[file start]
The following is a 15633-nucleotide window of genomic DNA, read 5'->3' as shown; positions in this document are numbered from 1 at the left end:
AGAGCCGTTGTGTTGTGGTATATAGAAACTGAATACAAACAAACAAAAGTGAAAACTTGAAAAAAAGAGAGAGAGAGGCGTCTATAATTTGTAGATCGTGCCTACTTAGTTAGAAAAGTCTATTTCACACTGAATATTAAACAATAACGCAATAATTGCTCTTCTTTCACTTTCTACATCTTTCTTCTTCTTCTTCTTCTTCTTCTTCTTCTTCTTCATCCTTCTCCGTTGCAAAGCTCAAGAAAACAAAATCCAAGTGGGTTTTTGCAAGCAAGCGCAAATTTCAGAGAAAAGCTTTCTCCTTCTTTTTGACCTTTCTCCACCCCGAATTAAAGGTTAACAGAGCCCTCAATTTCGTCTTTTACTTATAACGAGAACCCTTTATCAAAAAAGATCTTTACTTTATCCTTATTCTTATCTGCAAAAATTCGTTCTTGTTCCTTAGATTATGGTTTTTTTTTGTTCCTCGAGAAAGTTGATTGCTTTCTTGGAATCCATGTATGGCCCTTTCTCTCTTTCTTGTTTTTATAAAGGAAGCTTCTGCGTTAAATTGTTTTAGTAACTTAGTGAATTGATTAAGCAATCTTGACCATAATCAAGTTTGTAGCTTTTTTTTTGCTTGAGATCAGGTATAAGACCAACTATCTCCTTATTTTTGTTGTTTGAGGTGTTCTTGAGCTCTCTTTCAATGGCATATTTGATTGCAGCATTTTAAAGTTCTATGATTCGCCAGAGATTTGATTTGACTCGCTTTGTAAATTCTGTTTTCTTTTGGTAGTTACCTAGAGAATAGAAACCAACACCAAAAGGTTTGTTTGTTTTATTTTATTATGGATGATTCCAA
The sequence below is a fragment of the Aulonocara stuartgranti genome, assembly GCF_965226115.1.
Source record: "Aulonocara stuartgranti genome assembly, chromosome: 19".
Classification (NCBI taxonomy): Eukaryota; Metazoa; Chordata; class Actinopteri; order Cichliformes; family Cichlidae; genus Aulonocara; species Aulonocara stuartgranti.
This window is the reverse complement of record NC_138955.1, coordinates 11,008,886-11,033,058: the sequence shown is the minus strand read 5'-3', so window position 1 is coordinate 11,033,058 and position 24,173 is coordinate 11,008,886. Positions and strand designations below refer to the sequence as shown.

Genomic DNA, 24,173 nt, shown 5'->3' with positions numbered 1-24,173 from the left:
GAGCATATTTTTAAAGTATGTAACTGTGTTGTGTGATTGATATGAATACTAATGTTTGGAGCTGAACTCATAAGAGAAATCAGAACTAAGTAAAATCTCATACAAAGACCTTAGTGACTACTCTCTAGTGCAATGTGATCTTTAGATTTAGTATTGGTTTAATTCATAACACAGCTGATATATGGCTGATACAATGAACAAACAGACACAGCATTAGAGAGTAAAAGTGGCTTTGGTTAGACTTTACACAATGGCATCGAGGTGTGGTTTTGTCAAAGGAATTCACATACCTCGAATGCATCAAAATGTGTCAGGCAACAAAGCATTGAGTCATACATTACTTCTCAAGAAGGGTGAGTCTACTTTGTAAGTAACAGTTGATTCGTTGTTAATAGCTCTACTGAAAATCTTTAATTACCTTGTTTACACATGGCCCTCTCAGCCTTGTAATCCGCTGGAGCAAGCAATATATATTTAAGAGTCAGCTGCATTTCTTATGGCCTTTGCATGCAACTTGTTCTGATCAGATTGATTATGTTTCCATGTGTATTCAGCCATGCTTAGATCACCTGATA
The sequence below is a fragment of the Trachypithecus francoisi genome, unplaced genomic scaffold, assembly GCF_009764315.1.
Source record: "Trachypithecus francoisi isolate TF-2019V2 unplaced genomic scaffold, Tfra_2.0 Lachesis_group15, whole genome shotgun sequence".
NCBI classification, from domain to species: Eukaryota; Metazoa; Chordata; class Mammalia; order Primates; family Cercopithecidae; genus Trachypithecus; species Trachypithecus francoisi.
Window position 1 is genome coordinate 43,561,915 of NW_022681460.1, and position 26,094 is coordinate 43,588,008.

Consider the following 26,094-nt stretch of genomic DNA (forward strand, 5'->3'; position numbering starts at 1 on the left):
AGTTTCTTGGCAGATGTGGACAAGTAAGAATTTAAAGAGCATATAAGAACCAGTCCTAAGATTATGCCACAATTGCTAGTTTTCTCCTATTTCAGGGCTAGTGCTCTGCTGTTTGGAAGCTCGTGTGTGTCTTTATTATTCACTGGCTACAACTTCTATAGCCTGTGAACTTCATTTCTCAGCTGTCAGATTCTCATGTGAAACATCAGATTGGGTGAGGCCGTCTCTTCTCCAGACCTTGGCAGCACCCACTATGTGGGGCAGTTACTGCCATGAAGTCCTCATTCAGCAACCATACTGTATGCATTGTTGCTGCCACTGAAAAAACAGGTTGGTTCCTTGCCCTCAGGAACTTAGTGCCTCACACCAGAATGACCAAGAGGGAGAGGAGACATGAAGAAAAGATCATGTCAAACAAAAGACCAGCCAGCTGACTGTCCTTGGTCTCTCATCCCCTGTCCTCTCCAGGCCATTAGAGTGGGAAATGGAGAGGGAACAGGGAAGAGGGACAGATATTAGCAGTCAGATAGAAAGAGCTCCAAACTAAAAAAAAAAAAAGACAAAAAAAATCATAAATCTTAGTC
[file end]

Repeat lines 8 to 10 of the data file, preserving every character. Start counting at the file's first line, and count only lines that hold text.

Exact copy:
GAGCATATTTTTAAAGTATGTAACTGTGTTGTGTGATTGATATGAATACTAATGTTTGGAGCTGAACTCATAAGAGAAATCAGAACTAAGTAAAATCTCATACAAAGACCTTAGTGACTACTCTCTAGTGCAATGTGATCTTTAGATTTAGTATTGGTTTAATTCATAACACAGCTGATATATGGCTGATACAATGAACAAACAGACACAGCATTAGAGAGTAAAAGTGGCTTTGGTTAGACTTTACACAATGGCATCGAGGTGTGGTTTTGTCAAAGGAATTCACATACCTCGAATGCATCAAAATGTGTCAGGCAACAAAGCATTGAGTCATACATTACTTCTCAAGAAGGGTGAGTCTACTTTGTAAGTAACAGTTGATTCGTTGTTAATAGCTCTACTGAAAATCTTTAATTACCTTGTTTACACATGGCCCTCTCAGCCTTGTAATCCGCTGGAGCAAGCAATATATATTTAAGAGTCAGCTGCATTTCTTATGGCCTTTGCATGCAACTTGTTCTGATCAGATTGATTATGTTTCCATGTGTATTCAGCCATGCTTAGATCACCTGATA
The sequence below is a fragment of the Trachypithecus francoisi genome, unplaced genomic scaffold, assembly GCF_009764315.1.
Source record: "Trachypithecus francoisi isolate TF-2019V2 unplaced genomic scaffold, Tfra_2.0 Lachesis_group15, whole genome shotgun sequence".